Curtis Cheng murder: accused lookout Mustafa Dirani was waiting for ‘Maccas’, defence says



Posted

June 12, 2018 17:31:12

A man accused of acting as a lookout for the “mastermind” behind the murder of police accountant Curtis Cheng was only with him to grab McDonald’s for lunch, a Sydney court has heard.

Mustafa Dirani, 24, is accused of conspiring with Raban Alou, Talal Alameddine and Milad Atai to plan and prepare for a terrorist act and to supplying a firearm. He has pleaded not guilty.

The Crown alleges Mr Dirani acted as a lookout for Alou on October 2, 2015, when he went to buy a gun off Alameddine.

Alou then gave that gun to 15-year-old Farhad Mohammad, who used it to shoot Mr Cheng outside NSW Police Headquarters in Parramatta.

The Crown said video surveillance shows Mr Dirani closely following behind Alou’s car, from the Parramatta Mosque to Jones Park, where Alou met Alameddine.

But Mr Dirani’s lawyer Mark Tedeschi QC said Alou “was the principal organiser, the mastermind of the conspiracy and that he was a particularly manipulative man” in his opening statement to the jury.

“He was a man who was prepared to send a 15-year-old boy to commit a murder outside Police Headquarters at Parramatta in the knowledge at least one person was likely to be killed … and in the knowledge that Farhad Mohammed was likely to lose his life,” he said.

“The defence case is that Mr Dirani is not a party to that conspiracy and that he had no role in the conspiracy that led to Mr Cheng’s death on that day.”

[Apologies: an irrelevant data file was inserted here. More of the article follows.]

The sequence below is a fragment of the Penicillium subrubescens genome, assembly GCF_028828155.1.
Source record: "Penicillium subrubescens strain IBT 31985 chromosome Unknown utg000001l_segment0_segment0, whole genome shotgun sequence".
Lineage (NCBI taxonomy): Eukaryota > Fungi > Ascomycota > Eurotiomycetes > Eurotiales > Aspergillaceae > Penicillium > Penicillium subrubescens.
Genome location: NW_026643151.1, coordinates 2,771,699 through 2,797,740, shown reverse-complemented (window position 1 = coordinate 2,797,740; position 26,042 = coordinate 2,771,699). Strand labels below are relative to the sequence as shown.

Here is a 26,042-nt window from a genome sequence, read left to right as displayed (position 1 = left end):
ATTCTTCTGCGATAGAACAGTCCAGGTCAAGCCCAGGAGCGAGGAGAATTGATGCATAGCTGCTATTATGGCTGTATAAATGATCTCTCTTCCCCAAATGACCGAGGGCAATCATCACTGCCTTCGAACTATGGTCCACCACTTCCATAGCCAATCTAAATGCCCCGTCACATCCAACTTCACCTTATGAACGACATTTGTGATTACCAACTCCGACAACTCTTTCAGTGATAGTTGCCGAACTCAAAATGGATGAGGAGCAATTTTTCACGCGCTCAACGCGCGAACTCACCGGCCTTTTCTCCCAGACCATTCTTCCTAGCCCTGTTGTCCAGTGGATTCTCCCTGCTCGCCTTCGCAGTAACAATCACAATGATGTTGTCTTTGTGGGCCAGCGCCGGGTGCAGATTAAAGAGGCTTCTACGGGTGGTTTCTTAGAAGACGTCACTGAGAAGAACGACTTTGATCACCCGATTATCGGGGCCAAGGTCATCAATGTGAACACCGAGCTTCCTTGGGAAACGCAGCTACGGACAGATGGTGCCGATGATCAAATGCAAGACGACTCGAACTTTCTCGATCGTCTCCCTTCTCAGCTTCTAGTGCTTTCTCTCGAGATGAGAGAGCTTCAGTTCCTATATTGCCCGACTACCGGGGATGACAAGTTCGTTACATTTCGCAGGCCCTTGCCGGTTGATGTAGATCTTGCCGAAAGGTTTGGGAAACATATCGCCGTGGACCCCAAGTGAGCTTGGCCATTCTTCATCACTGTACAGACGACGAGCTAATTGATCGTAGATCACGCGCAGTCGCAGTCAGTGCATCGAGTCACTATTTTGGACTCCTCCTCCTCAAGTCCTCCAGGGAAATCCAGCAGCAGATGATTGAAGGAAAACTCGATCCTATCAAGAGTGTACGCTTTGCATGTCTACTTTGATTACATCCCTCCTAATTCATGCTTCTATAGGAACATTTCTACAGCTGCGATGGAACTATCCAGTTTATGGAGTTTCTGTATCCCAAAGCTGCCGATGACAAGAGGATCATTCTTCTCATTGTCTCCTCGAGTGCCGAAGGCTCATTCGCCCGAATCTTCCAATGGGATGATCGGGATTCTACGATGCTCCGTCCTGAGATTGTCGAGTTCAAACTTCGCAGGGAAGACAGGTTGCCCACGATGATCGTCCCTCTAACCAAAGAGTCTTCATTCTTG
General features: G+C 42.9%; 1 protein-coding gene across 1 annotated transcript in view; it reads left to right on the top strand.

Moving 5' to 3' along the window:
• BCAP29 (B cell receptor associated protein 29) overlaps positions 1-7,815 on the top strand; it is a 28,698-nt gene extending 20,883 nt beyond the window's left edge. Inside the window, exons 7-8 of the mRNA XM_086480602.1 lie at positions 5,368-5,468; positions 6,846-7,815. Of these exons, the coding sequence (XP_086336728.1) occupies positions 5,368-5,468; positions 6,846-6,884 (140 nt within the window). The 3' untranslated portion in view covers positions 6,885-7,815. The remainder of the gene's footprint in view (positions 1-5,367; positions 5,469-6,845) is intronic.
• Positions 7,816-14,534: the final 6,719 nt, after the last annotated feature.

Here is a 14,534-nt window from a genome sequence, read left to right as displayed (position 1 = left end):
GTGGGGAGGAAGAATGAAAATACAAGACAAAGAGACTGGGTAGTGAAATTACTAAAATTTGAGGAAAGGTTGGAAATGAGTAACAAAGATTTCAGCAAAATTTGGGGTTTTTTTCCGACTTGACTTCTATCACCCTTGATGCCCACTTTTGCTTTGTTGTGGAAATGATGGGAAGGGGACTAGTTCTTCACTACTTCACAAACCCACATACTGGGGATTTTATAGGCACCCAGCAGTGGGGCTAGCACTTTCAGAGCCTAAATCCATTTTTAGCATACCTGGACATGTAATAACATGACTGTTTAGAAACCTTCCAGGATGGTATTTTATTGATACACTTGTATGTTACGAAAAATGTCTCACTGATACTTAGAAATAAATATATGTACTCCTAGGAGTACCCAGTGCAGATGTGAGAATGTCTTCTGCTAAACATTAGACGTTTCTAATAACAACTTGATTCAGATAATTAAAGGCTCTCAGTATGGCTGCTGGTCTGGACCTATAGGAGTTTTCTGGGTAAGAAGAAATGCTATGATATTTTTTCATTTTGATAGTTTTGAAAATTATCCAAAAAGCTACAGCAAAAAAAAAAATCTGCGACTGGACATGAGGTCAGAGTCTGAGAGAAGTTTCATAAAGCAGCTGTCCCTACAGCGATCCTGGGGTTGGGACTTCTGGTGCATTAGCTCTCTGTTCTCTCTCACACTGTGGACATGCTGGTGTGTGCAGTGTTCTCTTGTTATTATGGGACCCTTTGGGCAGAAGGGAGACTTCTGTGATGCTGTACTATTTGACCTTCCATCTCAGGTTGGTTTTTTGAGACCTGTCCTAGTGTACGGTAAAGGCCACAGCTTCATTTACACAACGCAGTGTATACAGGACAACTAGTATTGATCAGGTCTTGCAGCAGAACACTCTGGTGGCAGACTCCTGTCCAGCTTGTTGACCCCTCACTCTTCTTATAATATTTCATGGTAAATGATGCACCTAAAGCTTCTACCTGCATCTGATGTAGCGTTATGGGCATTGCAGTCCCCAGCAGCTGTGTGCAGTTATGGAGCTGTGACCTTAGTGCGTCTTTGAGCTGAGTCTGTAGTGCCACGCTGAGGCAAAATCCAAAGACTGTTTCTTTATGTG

Mr Tedeschi said Alou and the accused had stood outside the Parramatta Mosque, in plain view, talking for 20 minutes before deciding to get McDonald’s for lunch.

“Mr Dirani and Mr Alou both remark about the fact that they’re hungry and there is a reference to Maccas,” he said.

Mr Tedeschi argued there was no evidence to prove Mr Dirani knew anything about phone calls between Alou and Alameddine that day to organise the supply of the gun, including one Alou received outside the mosque.

“You will see a video of Mr Alou moving away from Mr Dirani to take that call from Mr Alameddine,” Mr Tedeschi told the jury.

“Thankfully their movements between [Parramatta Mosque, Jones Park and other locations] and at these locations were videoed from the air by the police, because at each of these places where Mr Alameddine turns up, Mr Alou walks away from Mr Dirani to have a private conversation with Mr Alameddine.

“Mr Dirani … was following his mate.”

Mr Tedeschi said Mr Dirani did possess extremist material, which the police found on his laptop, his phone and on loose discs in his car.

“He is not charged with having unpopular political views or possessing or uploading obnoxious political material,” he told the court.

Topics:

terrorism,

courts-and-trials,

law-crime-and-justice,

nsw,

parramatta-2150



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